A University of Southern California study on inequality in popular films found that Hispanic or Latino characters accounted for only 3.1 percent of all speaking roles throughout 900 films from 2016. Asian characters accounted for 5.7 percent, while Middle Eastern characters made up 3.4 percent. Just 2.7 percent were depicted with a disability. Additionally, 31 percent of all speaking roles were women, despite the fact that women make up more than 50 percent of the American population. The study also identified 4,544 characters with discernable sexuality throughout the year’s top 100 films, of which just 1.1 percent were gay, lesbian or bisexual.
“The issue goes far beyond the question of actors in Hollywood – cultural attitudes need to change,” said film professor and professional filmmaker Dana Plays.
The dots begin to connect when you look at the Hollywood studios green-lighting films. According to a study by the Ralph J. Bunche Center for African American Studies at UCLA, studio heads are 94 percent white and 100 percent male. Studio management is 92 percent white and 83 percent male. Most of these execs are over 60. That narrow demographic identifies with characters that reflect their individual reality, not the reality of the country or world. Thus, these agencies are more likely to ignore diverse stories with minority casts.
In fact, Mills actually expects to be denied performing opportunities in the future based on his ethnicity even though it’s not something he’s ever experienced at UT.
“The thing about auditioning is you never know if you’re gonna be dealing with some flat-out racist who isn’t gonna hire me just because I’m black,” Mills said. “So I think in my future it will happen. It’s something I expect.”
Plays believes student filmmakers will play a significant role in shifting that dynamic as they begin cultivating careers.
“Film programs here at UT and other film schools embrace and celebrate women and diversity in the director’s chair,” said Plays. “It’s important that students and emerging filmmakers step up to the plate, submit to festivals, and get their work out to establish new voices so that the tides will change on these issues.”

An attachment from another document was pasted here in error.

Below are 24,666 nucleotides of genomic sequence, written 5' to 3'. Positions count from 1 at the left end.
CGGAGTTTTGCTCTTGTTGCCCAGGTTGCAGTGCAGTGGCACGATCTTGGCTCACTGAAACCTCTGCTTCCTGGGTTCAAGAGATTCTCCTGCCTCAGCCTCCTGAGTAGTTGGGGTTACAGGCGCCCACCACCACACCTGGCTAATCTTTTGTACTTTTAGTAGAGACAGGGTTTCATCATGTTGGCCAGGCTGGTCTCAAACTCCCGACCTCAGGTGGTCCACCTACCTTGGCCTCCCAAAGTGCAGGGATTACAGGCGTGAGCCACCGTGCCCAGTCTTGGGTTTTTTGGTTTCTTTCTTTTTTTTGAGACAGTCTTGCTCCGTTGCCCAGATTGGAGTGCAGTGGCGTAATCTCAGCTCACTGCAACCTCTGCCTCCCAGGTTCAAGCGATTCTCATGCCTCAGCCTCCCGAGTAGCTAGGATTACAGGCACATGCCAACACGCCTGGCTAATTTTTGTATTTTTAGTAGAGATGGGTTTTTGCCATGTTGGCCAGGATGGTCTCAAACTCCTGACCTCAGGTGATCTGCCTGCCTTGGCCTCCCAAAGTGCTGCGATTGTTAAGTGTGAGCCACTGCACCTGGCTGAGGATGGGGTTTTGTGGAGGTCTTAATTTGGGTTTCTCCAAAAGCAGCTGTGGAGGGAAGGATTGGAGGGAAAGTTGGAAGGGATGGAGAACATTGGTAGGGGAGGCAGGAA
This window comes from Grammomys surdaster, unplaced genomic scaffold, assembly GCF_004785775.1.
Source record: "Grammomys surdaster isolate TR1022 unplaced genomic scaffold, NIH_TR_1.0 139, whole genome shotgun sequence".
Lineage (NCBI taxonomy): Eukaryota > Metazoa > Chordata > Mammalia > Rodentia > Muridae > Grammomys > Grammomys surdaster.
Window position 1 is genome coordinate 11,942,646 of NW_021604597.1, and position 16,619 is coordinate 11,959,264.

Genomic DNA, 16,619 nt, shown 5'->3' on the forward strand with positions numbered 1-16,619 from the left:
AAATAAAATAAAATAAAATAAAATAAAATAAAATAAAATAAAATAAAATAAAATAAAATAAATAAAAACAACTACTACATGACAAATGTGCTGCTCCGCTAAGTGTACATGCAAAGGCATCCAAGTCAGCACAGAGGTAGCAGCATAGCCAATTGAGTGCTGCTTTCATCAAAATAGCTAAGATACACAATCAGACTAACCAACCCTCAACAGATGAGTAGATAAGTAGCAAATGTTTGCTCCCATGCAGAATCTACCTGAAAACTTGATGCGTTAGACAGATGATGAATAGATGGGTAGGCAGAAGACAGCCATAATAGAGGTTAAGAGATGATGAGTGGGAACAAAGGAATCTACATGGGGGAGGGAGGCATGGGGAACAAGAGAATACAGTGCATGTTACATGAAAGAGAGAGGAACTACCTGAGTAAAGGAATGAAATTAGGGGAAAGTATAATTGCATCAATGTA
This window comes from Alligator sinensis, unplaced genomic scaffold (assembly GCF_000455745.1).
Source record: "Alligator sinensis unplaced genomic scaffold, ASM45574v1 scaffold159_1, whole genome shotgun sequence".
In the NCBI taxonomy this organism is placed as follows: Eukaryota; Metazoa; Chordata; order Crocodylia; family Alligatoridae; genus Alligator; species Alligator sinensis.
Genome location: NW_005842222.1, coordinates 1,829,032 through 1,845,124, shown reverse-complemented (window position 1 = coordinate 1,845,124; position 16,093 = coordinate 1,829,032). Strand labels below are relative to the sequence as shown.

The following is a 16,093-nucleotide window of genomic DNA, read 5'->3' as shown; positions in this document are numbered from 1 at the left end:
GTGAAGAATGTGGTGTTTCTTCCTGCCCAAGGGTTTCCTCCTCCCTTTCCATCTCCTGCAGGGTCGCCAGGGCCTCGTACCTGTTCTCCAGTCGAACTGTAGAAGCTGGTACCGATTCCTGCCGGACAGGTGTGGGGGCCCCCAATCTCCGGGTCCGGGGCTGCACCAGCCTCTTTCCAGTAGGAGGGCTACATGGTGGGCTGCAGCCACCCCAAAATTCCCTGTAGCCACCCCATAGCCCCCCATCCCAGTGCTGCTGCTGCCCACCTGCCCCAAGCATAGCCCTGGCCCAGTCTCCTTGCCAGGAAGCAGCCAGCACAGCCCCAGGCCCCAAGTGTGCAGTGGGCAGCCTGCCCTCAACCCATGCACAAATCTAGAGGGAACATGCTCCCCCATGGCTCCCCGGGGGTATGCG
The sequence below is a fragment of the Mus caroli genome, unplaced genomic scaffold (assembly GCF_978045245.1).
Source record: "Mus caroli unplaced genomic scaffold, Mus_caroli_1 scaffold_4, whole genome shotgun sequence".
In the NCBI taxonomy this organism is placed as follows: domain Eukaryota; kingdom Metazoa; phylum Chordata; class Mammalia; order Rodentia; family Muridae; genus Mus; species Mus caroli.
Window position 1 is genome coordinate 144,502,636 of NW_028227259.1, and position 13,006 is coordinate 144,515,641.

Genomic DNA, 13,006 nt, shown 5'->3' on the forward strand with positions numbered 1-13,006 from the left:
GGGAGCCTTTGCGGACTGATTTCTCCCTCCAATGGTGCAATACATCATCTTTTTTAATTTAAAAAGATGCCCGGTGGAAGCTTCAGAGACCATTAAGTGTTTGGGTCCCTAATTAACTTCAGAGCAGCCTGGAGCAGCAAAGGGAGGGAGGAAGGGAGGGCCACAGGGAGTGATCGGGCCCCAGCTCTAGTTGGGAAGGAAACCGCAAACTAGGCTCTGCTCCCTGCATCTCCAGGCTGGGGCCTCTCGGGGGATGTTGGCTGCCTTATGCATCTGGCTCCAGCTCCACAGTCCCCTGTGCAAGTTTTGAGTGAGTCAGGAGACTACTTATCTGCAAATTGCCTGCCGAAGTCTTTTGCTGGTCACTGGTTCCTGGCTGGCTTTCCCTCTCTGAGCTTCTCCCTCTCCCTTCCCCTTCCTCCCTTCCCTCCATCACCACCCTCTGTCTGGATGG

The diversity problem isn’t just a social issue for Hollywood — it’s a financial issue too. A study from CAA found that movies with diverse casts consistently earn more at the box office than those without. By green-lighting mostly white movies and rejecting diverse stories, agencies are cornering themselves into one market and turning up their noses at cash they could make from bigger, more diverse audiences. If the social element wasn’t enough to inspire change, presenting the problem as a detriment of the almighty dollar has surely piqued the industry’s curiosity.
“When work is deemed worthy of box office returns, Hollywood producers take notice and trends change,” said Plays.
2017 was a historically diverse year for the academy, and so far 2018 is poised to follow suit. Jordan Peele will be in the discussion for Best Director with Get Out which would make him the Academy’s first ever black Best Director; Call Me By Your Name is an LGBTQ romance and Oscar hopeful in almost every major category; Mudbound is a Sundance favorite and Best Picture contender written and directed by a black woman; Roman J. Israel, ESQ. will be another Best Actor bid for Denzel Washington.
Mills described the last two years of progress as a good start, and that’s exactly what it is: a start. The next half-decade will prove whether or not Hollywood’s commitment to inclusion is real or just more movie magic.
Andrew Fierce can be reached at email@example.com